I did like some of the characters from Edward's family, especially Alice and Jasper. I think that Stephenie Meyer actually did a better job at defining and fleshing out her supporting characters then she did on her leads. Ah yes, and Carlisle was also good. And I liked Bella's dad, Charlie. He wasn't perfect, but he was certainly trying his best despite his faults.
Hella and Edward's relationship is a paradox to me. On one hand, I feel that they deserve each other. The driving forces of their characters -- her passiveness and his possessiveness (Hello? He watches her sleep while she's living with her dad...) -- ensures that they are not going to seriously butt heads and have trouble -- at the very least, it ensures that if they do fight it will not have real consequences. Bella would irritate a guy who wants a girl who has her own thoughts. And Edward would be totally lost with a modern woman who actually has an opinion. I am not saying this out of malice -- it's simply what I see from reading these two.
From a writer's perspective, I have a much larger problem with these two. I don't see why they want to be together. And no, the above doesn't really cover that. What do Bella and Edward truly have in common? What, aside from his obsession with her blood, binds them and makes them want to be near each other? I saw a lot of chemistry but there was no reason for it. This is another paradox... The message that there does not need to be a "why" for love to exist is a pretty idea. In real life it even applies -- you can't always look at two people and instantly "get" what they see in each other, because in order to do that you need to apply your own ideals to their relationship.
But in a book, it's vital. It's not only that Stephenie does not give us a concrete reason -- that wouldn't necessarily work. It's that there isn't even the slightest inkling of a hint about this. It just is. They just are. And in a story, that just doesn't cut it. (Spoiler: Especially when you consider that this book leads into books where there is a love triangle, etc. Which is even more difficult to buy. Sorry, you can tune that out it's from watching the movies..)
So what saves it? Why am I not giving it one heart? Because despite everything that I have said, it still manages to accomplish what it should. It allows the reader to witness the birth of love between the two characters. Some have even said that it allows the reader to become Bella if they so desire. (I'll pass, thanks.) I came to this book hoping to watch two people fall in love and it all comes back to the paradox I just talked about. While the way that Stephenie chronicles Bella and Edward doesn't work from a writing perspective for me, it is true to a human one. How can we truly, honestly, tell why we love the people we love? We can guess. We can attempt to quantify it. But the true nature and essence of love is not that easily labelled. That's why.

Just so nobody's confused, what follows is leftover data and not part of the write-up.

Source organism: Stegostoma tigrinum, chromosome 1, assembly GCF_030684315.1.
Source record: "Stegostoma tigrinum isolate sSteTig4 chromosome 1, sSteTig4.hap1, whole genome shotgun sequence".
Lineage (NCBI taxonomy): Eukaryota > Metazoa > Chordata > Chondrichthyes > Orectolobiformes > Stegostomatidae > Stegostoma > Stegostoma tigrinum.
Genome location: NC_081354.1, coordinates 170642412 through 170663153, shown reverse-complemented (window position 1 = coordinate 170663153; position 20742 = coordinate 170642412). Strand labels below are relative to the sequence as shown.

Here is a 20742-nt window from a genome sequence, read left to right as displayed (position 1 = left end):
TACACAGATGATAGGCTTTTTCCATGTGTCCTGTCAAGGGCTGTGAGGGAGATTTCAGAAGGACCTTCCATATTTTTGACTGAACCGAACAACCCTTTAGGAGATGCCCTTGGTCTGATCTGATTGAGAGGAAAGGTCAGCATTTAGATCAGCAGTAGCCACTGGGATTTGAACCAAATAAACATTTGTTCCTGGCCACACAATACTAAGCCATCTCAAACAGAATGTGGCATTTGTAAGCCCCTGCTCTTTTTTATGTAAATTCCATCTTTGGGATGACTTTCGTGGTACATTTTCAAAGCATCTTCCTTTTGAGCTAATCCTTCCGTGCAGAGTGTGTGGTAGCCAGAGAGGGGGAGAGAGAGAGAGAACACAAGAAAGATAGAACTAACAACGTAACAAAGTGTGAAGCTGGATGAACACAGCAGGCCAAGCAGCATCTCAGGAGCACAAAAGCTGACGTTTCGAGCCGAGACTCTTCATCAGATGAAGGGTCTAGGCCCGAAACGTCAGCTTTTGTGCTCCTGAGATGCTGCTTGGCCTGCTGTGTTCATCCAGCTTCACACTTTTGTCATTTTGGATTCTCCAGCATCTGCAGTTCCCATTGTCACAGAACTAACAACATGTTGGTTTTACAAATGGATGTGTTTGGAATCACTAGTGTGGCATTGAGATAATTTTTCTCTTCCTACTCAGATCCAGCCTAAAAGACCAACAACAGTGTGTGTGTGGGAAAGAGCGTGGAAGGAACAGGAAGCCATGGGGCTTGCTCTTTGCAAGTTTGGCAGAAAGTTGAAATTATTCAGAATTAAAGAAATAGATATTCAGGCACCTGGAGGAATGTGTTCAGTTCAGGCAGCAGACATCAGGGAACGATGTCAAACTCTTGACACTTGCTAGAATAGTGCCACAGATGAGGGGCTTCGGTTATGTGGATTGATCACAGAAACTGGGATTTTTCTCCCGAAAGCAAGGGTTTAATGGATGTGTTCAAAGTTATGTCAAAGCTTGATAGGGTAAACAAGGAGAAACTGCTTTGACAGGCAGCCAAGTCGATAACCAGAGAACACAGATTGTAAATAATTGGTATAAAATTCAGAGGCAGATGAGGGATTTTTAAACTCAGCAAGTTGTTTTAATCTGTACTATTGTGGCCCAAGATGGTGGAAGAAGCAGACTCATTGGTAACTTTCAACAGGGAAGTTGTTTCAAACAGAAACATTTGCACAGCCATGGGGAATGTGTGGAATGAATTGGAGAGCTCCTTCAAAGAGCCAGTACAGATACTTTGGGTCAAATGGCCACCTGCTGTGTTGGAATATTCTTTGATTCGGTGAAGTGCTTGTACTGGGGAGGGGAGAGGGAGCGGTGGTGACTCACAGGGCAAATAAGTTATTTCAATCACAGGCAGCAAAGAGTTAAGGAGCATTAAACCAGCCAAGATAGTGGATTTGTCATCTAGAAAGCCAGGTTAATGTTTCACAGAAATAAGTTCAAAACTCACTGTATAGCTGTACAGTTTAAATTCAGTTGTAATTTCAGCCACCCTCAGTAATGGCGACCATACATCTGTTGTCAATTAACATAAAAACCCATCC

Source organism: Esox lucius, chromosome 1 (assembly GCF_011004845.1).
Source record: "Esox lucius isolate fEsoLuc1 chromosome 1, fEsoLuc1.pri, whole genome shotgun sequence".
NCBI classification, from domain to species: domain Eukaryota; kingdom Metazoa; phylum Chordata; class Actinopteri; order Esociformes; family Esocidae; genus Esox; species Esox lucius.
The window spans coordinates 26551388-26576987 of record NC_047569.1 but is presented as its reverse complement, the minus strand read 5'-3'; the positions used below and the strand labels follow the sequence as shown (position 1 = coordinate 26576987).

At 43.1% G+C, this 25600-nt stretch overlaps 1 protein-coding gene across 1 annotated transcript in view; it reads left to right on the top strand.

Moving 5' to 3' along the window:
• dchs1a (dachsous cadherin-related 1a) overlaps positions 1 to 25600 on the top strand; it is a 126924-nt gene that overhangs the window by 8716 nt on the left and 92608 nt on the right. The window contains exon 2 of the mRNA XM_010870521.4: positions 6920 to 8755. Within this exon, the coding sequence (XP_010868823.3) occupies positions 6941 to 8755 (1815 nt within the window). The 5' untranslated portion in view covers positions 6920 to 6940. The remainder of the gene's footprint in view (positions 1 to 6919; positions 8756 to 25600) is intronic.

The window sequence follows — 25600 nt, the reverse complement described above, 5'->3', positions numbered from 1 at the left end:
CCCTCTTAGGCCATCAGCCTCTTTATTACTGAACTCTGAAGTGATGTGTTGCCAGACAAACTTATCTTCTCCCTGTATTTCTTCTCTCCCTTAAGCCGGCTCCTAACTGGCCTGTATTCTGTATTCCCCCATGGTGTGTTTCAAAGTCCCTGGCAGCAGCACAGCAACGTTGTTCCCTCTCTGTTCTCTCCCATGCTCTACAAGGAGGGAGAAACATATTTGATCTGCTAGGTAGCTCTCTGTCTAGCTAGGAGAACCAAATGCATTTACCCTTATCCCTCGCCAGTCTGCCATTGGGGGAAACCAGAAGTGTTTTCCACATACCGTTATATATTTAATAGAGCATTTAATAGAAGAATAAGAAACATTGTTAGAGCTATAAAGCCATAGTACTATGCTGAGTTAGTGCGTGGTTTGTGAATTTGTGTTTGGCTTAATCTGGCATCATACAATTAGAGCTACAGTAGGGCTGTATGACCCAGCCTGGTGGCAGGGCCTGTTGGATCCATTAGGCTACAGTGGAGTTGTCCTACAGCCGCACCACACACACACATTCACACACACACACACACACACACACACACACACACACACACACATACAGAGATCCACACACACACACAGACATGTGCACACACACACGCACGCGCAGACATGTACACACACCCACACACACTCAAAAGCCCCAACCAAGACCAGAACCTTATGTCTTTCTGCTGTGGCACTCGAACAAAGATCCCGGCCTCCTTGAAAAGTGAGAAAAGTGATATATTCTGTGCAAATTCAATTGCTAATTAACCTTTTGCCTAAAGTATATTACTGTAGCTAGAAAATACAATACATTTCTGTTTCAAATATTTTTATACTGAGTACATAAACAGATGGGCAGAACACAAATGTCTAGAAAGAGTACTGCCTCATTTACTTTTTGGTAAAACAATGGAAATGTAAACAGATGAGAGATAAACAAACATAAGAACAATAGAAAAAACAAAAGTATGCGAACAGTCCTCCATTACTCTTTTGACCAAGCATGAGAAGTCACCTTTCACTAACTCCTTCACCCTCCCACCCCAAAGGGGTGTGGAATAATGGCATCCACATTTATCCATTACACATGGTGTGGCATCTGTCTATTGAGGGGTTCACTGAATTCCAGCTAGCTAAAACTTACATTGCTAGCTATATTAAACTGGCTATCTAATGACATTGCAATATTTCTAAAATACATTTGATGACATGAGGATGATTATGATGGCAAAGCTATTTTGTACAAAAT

Twilight left me feeling very indifferent. Don't take the things I have said as "I hate this book!". That's really not how I feel. But I know a lot of people love this book, so I feel the need to make it clear why it did not work for me. Stephenie Meyer had a great idea -- and clearly it worked for a lot of people. Also, the book didn't disappoint me because I already knew there was a chance I might have trouble reading it. The message behind Twilight -- that love can and should happen to anyone -- is beautiful. I just wish that the actual story had felt that way for me, too.
As always, this is 100% my own opinion. If you have thought of trying out Twilight, go for it. But my suggestion would be to borrow it from the library or a Twilight loving friend. I'm glad I got to see what all the fuss was about. But I'm also glad this book is over, because it wasn't for me.